“He comes from that era where jazz started,” said Ron Schexnayder, Ferbos’ grandson. “Even though a lot of his friends are all gone, he’s met all these big guys; so it’s wonderful to have him still alive and still on stage and still performing.”
Ferbos is believed to be the last living member of the New Orleans WPA band, a group formed in the Great Depression by laborers in the Works Progress Administration under President Franklin D. Roosevelt. Ferbos said he was digging out one of the lagoons at New Orleans’ City Park for the WPA when he was asked to join the band.
Manual labor wasn’t something foreign to him.
Like many musicians of that era, Ferbos had a day trade. He worked for decades as a tinsmith, first in his father’s French Quarter workshop, then eventually taking over the family business and building his own workshop. The business made everything from gutters and roofing material to air conditioning ducts for homes and businesses.
“Everywhere you drive with him around the city, he’s pointing to a place where he had at one time worked,” Kennedy said. “He did a lot of work putting tin up in bars.”
Ferbos retired from the craft while in his 70s. His artistry in metal making was featured in the acclaimed exhibition on Creole building arts at the New Orleans Museum of Art.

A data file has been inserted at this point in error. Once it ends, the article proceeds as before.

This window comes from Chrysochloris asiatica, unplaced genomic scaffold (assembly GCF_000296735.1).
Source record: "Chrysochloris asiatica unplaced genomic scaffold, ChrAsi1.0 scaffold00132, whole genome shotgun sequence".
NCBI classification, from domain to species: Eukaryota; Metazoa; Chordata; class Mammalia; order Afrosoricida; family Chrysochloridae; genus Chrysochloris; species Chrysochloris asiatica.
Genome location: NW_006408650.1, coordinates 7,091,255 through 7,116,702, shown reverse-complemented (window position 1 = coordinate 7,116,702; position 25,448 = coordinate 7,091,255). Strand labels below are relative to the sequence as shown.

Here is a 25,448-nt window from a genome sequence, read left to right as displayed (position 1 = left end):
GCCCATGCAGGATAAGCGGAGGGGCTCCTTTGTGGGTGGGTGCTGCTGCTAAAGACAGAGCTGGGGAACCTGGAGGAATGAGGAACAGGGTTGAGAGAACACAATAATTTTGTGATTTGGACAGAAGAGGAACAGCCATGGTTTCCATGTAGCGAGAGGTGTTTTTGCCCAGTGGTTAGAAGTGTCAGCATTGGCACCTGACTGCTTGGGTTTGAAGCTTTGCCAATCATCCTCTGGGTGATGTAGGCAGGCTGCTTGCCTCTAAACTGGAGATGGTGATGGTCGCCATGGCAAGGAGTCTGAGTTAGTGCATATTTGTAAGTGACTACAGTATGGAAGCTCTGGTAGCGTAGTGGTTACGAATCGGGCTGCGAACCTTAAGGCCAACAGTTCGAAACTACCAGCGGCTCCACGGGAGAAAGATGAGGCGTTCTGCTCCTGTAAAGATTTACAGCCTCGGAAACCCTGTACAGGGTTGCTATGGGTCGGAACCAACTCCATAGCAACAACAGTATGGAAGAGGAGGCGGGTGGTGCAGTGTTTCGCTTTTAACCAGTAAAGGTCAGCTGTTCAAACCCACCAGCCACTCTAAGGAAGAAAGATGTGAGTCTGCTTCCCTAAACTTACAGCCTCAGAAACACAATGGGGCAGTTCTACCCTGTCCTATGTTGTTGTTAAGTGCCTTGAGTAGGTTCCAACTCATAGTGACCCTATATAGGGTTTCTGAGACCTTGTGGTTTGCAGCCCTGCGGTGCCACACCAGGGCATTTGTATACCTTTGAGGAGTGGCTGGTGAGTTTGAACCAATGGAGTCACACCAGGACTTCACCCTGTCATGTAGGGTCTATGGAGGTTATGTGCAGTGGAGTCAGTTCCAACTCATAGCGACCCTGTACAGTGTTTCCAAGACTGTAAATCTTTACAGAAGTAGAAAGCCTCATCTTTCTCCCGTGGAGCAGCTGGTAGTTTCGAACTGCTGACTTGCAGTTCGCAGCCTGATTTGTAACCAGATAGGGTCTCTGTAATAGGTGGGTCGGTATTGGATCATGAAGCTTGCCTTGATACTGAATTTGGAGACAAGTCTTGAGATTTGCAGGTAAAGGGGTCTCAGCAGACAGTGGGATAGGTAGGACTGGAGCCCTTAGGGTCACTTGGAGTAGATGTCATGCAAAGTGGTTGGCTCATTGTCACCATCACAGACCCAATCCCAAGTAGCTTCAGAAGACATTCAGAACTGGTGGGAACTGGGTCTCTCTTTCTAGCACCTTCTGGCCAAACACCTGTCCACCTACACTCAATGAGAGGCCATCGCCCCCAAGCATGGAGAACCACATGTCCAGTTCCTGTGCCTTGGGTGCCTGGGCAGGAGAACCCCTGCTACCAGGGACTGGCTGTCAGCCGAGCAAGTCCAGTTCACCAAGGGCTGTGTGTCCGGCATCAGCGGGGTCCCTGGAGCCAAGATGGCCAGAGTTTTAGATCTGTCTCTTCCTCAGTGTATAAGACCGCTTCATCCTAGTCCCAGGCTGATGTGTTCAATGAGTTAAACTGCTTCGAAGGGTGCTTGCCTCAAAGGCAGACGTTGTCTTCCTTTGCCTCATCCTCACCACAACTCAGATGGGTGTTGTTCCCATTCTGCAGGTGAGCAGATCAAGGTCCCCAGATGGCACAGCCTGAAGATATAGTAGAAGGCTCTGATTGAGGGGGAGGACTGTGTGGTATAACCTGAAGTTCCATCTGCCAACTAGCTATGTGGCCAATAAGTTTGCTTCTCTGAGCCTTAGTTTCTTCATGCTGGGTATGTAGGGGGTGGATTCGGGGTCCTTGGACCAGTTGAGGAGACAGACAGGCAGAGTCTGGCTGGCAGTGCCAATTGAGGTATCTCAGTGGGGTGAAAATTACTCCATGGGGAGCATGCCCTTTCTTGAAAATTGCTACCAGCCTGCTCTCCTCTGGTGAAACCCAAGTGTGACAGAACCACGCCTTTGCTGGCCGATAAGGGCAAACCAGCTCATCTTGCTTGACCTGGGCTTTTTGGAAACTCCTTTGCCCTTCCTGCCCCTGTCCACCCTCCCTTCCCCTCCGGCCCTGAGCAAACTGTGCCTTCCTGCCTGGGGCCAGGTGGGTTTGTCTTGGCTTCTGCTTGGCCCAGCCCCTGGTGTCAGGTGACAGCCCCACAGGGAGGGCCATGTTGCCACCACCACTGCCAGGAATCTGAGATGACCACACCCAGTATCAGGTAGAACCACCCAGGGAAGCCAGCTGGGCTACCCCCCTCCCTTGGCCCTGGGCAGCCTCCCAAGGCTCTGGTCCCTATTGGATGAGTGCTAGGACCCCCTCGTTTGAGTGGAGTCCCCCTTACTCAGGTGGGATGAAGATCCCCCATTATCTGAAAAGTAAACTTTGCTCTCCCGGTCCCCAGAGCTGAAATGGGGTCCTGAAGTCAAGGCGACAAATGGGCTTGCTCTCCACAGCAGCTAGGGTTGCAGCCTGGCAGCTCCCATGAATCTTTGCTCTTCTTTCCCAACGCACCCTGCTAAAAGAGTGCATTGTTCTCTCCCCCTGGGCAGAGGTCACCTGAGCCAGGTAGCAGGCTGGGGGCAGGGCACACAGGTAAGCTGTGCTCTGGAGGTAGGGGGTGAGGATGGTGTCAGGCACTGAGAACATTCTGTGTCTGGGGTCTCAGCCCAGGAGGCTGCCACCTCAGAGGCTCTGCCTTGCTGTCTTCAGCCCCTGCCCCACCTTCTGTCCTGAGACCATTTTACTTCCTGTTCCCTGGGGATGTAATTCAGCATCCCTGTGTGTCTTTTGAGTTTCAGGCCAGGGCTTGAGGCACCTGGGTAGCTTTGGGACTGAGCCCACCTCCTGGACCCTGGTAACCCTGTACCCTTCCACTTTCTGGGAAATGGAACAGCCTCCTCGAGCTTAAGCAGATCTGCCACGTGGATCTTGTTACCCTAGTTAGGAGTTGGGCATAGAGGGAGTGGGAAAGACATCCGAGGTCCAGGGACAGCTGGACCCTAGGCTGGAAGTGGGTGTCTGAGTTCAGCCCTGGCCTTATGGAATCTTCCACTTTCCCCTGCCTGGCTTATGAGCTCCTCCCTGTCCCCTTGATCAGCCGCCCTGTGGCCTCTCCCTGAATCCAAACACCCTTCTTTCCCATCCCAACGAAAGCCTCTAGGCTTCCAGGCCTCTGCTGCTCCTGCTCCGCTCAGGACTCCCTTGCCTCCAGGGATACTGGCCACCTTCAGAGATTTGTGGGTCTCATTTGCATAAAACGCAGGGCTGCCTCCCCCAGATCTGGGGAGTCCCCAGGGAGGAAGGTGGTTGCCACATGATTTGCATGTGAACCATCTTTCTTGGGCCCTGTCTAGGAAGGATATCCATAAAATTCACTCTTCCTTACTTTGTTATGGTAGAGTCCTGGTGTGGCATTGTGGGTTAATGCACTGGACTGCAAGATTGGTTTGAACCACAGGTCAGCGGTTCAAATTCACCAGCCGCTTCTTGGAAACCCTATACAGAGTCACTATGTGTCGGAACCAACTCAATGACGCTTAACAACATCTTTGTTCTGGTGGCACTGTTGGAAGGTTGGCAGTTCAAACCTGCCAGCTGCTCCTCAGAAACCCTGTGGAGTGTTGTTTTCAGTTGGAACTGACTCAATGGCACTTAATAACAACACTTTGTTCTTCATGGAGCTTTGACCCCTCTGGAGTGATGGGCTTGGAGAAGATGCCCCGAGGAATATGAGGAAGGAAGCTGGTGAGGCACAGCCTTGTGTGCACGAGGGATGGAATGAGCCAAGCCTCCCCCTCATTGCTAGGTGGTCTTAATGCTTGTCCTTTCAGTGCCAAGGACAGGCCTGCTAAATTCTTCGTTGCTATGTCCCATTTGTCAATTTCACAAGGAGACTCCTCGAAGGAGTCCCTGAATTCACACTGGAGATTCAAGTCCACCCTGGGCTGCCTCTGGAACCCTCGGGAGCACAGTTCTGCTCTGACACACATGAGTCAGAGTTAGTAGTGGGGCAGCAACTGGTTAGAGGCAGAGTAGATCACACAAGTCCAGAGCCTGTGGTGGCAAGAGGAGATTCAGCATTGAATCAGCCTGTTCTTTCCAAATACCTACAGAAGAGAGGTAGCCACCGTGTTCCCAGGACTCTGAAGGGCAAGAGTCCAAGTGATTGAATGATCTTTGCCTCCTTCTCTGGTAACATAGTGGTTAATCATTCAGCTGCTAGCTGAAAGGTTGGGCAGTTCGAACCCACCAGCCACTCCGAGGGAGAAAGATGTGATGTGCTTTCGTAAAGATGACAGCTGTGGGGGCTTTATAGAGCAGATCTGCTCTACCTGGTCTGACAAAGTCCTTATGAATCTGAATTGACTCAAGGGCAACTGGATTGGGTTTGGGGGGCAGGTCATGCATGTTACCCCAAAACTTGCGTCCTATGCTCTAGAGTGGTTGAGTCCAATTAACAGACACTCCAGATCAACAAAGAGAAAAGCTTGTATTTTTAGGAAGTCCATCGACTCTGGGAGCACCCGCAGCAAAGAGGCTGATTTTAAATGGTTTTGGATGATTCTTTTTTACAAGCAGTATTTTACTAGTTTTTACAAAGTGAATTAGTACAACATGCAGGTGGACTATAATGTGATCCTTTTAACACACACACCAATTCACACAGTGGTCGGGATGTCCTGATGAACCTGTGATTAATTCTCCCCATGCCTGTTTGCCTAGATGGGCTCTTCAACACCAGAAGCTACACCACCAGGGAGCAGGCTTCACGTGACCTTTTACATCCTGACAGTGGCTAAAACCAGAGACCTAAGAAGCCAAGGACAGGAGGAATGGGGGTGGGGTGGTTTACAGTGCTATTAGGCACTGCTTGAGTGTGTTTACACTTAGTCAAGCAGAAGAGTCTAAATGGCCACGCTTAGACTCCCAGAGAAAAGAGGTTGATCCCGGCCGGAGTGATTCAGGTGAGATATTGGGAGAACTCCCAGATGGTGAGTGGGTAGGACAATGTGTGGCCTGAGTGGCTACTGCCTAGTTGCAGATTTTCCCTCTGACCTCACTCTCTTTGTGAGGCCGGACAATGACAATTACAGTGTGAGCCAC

Despite his long music career, Ferbos made few early recordings. He played at clubs on South Rampart Street, the city strip that in the 1920s and ’30s was the epicenter of a bustling black entertainment district. After he joined the Ragtime and the Palm Court bands, he was recorded on several CDs on the GHB label. He is also featured on other recent recordings with New Orleans musicians.
“I just admire his dedication to his music,” said Krystle Ferbos, the musician’s granddaughter, who attended both birthday celebrations. “The discipline that he’s exhibited with his craft is something that I aspire to do with the things that I enjoy in life.”
Ferbos was part of the original stage band of the off-Broadway hit “One Mo’ Time,” though he dropped out of show in the ’70s when it moved to New York. He rarely performed outside his hometown New Orleans, which is where he met his wife, Creole seamstress Margarite Gilyot.
The couple married in 1934 and remained inseparable for 75 years. Friends and family say they were rarely seen apart before his wife’s death in 2009.
“When you talk to Lionel you realize how quick a life goes,” Kennedy said. “For him, those 75 years vanished in the blink of an eye. It’s a lesson to all of us out there to really treasure what life you have at the moment because it’s so fleeting.”
Ferbos won the “2003 Big Easy Lifetime Achievement Award” and has frequently been called on to tell about his experiences in the Depression, as well as in music and with metal making, on panels and in history classes.
He plays weekly at the Palm Court Jazz Cafe, where he leads the Palm Court Jazz Band on Saturday nights. At home, he practices often.
“He believes in being prepared,” Kennedy said. “He will go through his song list to make sure that if he can be bandleader one more time, he’s going to be ready.”